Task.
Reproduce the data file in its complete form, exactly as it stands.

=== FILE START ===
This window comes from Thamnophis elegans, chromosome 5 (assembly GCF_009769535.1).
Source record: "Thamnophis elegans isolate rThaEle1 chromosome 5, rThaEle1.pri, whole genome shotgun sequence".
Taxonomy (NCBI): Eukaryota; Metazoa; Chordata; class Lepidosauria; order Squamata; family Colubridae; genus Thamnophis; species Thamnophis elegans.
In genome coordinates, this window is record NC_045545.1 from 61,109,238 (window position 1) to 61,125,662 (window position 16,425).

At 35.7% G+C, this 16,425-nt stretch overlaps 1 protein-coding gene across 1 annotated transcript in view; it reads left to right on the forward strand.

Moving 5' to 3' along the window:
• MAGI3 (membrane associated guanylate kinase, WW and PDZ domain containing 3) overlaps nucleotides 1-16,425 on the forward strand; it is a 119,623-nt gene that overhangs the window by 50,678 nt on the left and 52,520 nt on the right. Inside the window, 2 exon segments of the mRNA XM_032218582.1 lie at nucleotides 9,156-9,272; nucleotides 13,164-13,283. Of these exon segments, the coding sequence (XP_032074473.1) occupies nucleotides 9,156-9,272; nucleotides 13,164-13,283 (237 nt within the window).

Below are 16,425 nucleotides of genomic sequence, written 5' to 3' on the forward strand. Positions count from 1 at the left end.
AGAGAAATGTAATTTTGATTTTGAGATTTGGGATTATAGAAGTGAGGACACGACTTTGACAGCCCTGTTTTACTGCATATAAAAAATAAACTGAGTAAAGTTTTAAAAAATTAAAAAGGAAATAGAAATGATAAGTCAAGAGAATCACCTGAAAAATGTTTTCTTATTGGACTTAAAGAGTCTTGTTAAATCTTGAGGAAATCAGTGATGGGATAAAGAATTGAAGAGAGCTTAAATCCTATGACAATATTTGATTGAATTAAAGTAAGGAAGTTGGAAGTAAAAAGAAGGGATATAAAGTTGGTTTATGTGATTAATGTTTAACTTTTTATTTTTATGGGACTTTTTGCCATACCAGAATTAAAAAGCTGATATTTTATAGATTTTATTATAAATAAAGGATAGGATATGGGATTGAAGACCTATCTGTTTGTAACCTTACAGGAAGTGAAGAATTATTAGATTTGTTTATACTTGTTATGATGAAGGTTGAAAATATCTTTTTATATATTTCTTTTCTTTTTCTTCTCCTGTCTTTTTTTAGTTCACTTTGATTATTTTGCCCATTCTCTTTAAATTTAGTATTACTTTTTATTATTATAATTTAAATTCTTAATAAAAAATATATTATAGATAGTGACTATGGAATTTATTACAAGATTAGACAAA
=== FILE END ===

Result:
This window comes from Thamnophis elegans, chromosome 5 (assembly GCF_009769535.1).
Source record: "Thamnophis elegans isolate rThaEle1 chromosome 5, rThaEle1.pri, whole genome shotgun sequence".
Taxonomy (NCBI): Eukaryota; Metazoa; Chordata; class Lepidosauria; order Squamata; family Colubridae; genus Thamnophis; species Thamnophis elegans.
In genome coordinates, this window is record NC_045545.1 from 61,109,238 (window position 1) to 61,125,662 (window position 16,425).

At 35.7% G+C, this 16,425-nt stretch overlaps 1 protein-coding gene across 1 annotated transcript in view; it reads left to right on the forward strand.

Moving 5' to 3' along the window:
• MAGI3 (membrane associated guanylate kinase, WW and PDZ domain containing 3) overlaps nucleotides 1-16,425 on the forward strand; it is a 119,623-nt gene that overhangs the window by 50,678 nt on the left and 52,520 nt on the right. Inside the window, 2 exon segments of the mRNA XM_032218582.1 lie at nucleotides 9,156-9,272; nucleotides 13,164-13,283. Of these exon segments, the coding sequence (XP_032074473.1) occupies nucleotides 9,156-9,272; nucleotides 13,164-13,283 (237 nt within the window).

Below are 16,425 nucleotides of genomic sequence, written 5' to 3' on the forward strand. Positions count from 1 at the left end.
AGAGAAATGTAATTTTGATTTTGAGATTTGGGATTATAGAAGTGAGGACACGACTTTGACAGCCCTGTTTTACTGCATATAAAAAATAAACTGAGTAAAGTTTTAAAAAATTAAAAAGGAAATAGAAATGATAAGTCAAGAGAATCACCTGAAAAATGTTTTCTTATTGGACTTAAAGAGTCTTGTTAAATCTTGAGGAAATCAGTGATGGGATAAAGAATTGAAGAGAGCTTAAATCCTATGACAATATTTGATTGAATTAAAGTAAGGAAGTTGGAAGTAAAAAGAAGGGATATAAAGTTGGTTTATGTGATTAATGTTTAACTTTTTATTTTTATGGGACTTTTTGCCATACCAGAATTAAAAAGCTGATATTTTATAGATTTTATTATAAATAAAGGATAGGATATGGGATTGAAGACCTATCTGTTTGTAACCTTACAGGAAGTGAAGAATTATTAGATTTGTTTATACTTGTTATGATGAAGGTTGAAAATATCTTTTTATATATTTCTTTTCTTTTTCTTCTCCTGTCTTTTTTTAGTTCACTTTGATTATTTTGCCCATTCTCTTTAAATTTAGTATTACTTTTTATTATTATAATTTAAATTCTTAATAAAAAATATATTATAGATAGTGACTATGGAATTTATTACAAGATTAGACAAA